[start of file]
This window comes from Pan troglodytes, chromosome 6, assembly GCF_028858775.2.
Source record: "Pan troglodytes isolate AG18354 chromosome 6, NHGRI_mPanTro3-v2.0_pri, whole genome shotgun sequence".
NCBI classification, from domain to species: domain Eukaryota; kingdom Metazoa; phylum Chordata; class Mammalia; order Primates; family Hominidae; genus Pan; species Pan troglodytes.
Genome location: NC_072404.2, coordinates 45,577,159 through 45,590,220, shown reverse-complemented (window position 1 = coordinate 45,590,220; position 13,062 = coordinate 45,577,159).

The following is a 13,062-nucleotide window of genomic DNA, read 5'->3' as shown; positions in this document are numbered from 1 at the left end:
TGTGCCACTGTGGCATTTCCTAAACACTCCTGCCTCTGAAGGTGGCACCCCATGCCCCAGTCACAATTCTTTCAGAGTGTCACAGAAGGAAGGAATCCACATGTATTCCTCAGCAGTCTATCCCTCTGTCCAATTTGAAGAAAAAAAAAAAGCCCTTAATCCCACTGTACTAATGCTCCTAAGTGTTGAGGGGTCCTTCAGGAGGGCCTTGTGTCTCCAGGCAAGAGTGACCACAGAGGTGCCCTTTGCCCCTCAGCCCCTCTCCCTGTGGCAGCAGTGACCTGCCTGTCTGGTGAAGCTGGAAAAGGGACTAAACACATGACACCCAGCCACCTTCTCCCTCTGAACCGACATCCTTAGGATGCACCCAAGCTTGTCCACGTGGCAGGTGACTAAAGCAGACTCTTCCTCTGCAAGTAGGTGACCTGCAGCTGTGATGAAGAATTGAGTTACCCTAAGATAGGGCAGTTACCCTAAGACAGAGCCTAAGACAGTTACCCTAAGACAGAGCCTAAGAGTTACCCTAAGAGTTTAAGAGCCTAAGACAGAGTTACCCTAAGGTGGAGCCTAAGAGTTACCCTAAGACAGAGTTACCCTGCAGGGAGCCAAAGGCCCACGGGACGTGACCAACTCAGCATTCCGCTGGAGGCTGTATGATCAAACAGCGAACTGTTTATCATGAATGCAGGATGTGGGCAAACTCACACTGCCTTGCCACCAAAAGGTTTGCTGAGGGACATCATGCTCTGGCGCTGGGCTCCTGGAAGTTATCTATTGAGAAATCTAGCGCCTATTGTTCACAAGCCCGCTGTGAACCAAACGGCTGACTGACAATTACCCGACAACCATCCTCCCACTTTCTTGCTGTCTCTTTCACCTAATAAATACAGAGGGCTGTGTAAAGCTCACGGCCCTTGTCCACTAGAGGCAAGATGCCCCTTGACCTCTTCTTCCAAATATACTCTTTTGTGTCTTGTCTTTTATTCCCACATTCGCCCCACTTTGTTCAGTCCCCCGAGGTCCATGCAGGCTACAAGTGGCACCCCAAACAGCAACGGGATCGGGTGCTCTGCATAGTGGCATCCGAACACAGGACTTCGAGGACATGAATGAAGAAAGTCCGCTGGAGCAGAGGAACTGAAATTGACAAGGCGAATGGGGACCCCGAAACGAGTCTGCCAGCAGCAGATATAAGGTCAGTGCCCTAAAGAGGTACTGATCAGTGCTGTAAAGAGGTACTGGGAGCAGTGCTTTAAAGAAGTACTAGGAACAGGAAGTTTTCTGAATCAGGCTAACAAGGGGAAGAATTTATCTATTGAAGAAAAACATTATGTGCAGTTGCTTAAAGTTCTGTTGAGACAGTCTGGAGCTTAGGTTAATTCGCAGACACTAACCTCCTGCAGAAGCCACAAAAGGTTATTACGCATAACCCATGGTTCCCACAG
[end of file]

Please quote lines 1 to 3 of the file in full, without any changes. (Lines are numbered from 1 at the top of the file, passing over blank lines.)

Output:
This window comes from Pan troglodytes, chromosome 6, assembly GCF_028858775.2.
Source record: "Pan troglodytes isolate AG18354 chromosome 6, NHGRI_mPanTro3-v2.0_pri, whole genome shotgun sequence".
NCBI classification, from domain to species: domain Eukaryota; kingdom Metazoa; phylum Chordata; class Mammalia; order Primates; family Hominidae; genus Pan; species Pan troglodytes.